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After the shooting of Steve Scalise, political leaders of both major parties urged the ending of hateful rhetoric political rhetoric. But as soon as senate Republicans introduced their draft healthcare bill,  Democrats forgot all about the “era of good feelings” after the Scalise shooting and used inflammatory hate rhetoric to fight against the GOP Healthcare bill.

Less than two weeks ago a crazed Republican-hater entered a park where the GOP members of congress were practicing for the annual congressional, baseball charity game scheduled for the next day. The intruder started shooting at the team wounding five, one of which was Rep. Steve Scalise (R-LA) who lingered near death for days and is now improving.

Many suggested the shooter James Hodgkinson was motivated to kill Republicans by years of hateful rhetoric spewed by Democratic party politicians. For years the Democrats have portrayed Republicans as rich, greedy, narcissistic, fat-cat, corporate chieftains and/or hillbilly, gun-toting, misogynist, xenophobic religious fanatics who hate Jews, Blacks, Hispanics, and want to reinstitute slavery. For example, pro-life Republicans aren’t characterized as anti-abortion they are described as conducting a war on women. Republicans that wanted America to control its borders were called anti-Hispanic, or the GOP members who called members of ISIS, radical Islamist terrorists were described as hating Muslims, etc.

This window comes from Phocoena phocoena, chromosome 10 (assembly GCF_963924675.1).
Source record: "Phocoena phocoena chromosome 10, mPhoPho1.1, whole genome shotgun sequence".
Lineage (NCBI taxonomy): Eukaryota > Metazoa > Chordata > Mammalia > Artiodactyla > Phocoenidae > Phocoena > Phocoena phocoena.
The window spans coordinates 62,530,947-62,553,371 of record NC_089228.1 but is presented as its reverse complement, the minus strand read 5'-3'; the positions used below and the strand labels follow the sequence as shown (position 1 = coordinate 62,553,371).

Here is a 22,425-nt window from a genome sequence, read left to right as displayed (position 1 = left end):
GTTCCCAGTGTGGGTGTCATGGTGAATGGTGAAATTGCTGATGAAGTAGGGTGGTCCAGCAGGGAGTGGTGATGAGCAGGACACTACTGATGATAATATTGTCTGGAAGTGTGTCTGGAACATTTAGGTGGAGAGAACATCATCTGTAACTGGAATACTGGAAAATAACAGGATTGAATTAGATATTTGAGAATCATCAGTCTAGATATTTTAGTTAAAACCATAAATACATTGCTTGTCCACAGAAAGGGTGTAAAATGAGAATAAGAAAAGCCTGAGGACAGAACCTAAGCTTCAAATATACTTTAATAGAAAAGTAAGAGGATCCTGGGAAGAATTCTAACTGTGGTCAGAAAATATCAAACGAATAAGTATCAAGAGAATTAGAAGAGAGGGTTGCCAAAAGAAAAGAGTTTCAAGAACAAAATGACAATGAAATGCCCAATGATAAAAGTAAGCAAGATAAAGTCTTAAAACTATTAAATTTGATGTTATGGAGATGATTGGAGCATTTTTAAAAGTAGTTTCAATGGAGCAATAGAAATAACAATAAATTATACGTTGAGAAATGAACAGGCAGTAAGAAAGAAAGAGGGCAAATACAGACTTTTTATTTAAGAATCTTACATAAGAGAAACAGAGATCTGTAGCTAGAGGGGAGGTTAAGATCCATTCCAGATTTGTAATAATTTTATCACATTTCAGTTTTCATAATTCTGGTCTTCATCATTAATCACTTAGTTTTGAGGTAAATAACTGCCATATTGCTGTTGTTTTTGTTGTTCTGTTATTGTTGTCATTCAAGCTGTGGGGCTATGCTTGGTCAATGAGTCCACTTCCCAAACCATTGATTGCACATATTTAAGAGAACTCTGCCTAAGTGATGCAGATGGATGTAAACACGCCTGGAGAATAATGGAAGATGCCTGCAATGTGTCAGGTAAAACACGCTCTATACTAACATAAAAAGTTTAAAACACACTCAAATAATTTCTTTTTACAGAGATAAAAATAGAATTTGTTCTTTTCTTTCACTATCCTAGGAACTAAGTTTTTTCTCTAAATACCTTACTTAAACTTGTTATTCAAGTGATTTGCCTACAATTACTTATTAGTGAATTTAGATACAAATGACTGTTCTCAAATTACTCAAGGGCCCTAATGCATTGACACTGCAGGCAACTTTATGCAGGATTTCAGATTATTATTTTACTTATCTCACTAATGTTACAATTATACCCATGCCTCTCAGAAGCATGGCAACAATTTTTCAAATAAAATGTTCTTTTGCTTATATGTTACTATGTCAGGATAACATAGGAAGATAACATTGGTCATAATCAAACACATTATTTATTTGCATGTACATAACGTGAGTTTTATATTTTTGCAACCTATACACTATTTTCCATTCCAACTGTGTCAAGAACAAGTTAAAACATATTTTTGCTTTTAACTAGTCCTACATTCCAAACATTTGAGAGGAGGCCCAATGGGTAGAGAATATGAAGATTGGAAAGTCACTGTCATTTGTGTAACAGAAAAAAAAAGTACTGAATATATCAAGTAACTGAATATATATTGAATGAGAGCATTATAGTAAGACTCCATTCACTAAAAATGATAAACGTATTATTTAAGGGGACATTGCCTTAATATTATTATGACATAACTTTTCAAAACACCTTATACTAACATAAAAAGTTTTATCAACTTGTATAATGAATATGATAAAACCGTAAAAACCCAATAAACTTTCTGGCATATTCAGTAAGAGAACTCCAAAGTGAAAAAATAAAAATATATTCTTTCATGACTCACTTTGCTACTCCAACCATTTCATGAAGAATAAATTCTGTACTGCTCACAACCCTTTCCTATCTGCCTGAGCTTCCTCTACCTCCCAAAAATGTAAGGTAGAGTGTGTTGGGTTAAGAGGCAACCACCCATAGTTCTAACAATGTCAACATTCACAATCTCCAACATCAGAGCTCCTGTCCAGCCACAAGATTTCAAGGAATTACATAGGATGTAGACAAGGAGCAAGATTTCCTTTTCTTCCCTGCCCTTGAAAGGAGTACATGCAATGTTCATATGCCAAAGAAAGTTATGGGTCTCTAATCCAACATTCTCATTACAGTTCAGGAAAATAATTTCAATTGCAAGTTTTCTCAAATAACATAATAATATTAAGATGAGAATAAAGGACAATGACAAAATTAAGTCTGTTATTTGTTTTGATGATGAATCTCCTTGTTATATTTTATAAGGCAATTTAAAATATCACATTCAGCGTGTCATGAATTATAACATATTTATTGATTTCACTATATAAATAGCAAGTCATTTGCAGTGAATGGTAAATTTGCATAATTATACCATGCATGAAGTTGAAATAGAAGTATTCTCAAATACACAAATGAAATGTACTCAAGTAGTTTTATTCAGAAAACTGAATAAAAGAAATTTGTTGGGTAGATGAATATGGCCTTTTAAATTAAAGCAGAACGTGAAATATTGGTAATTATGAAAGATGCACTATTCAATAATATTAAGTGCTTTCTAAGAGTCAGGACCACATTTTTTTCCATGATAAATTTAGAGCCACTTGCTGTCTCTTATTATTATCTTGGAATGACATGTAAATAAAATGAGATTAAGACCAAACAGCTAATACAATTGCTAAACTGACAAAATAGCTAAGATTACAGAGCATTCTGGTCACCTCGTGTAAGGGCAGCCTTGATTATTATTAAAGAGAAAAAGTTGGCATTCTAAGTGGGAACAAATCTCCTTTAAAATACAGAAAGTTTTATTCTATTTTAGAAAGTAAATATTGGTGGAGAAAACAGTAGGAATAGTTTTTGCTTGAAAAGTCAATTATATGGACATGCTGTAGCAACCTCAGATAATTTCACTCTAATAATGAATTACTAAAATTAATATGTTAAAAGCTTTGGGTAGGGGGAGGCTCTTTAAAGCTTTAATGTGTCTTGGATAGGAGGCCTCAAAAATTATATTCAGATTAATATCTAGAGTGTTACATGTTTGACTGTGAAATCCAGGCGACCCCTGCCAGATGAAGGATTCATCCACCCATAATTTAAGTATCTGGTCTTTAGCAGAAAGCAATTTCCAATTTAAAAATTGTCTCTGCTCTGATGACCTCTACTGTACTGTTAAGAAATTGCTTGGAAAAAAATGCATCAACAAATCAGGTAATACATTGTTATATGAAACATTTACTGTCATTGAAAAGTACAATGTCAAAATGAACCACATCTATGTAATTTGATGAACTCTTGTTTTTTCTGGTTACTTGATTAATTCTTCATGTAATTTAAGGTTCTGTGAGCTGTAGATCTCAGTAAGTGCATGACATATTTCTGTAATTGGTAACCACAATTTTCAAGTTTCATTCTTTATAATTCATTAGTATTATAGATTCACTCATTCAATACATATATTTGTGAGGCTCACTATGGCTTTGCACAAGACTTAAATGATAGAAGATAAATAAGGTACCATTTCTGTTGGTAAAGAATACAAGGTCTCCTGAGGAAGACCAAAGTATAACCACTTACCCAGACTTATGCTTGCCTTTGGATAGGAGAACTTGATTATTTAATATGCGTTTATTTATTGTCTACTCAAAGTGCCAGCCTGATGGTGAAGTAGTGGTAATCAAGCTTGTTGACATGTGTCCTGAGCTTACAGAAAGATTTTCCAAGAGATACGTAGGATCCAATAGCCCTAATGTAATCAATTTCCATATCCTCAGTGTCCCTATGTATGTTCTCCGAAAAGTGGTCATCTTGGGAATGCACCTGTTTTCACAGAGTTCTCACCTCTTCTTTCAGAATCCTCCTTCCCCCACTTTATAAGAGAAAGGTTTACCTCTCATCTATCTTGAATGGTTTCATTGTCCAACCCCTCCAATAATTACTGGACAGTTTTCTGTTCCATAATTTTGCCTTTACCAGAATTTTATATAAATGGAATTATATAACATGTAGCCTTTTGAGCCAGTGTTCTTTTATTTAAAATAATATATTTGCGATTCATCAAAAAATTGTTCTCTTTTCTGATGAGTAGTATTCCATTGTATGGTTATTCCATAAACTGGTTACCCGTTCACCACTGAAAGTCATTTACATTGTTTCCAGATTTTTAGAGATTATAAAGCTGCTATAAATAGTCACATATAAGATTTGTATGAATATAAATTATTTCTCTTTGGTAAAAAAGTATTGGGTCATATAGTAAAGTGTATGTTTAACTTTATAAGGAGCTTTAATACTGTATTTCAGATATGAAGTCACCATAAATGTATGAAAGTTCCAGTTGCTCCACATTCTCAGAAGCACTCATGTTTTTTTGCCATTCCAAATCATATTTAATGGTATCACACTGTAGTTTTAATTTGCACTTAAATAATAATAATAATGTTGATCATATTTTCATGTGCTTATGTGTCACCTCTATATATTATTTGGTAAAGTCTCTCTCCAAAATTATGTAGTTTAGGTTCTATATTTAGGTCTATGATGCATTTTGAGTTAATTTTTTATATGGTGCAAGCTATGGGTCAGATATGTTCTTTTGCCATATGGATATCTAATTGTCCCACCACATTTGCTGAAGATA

But in the wake of the attack on the baseball team, and near death of their colleague Steve Scalise, members of congress on both sides of the aisle promised to tone down the hateful rhetoric. Of course, they still would disagree, but the official line of both parties was they would disagree without getting personal.

Any pretense of toning down the rhetoric ended on Thursday as the senate GOP release their version of a repeal/replace Obamacare bill. Within minutes of the bill being posted online the attacks began.  Many of them were hyperbolic charges that the Republican bill was going to murder people:

James Hodgkinson the shooter was a volunteer for the Bernie Sanders presidential campaign, and when the Vermont senator heard the shooter was associated with his effort, he was horrified and made a speech on the senate floor saying in part: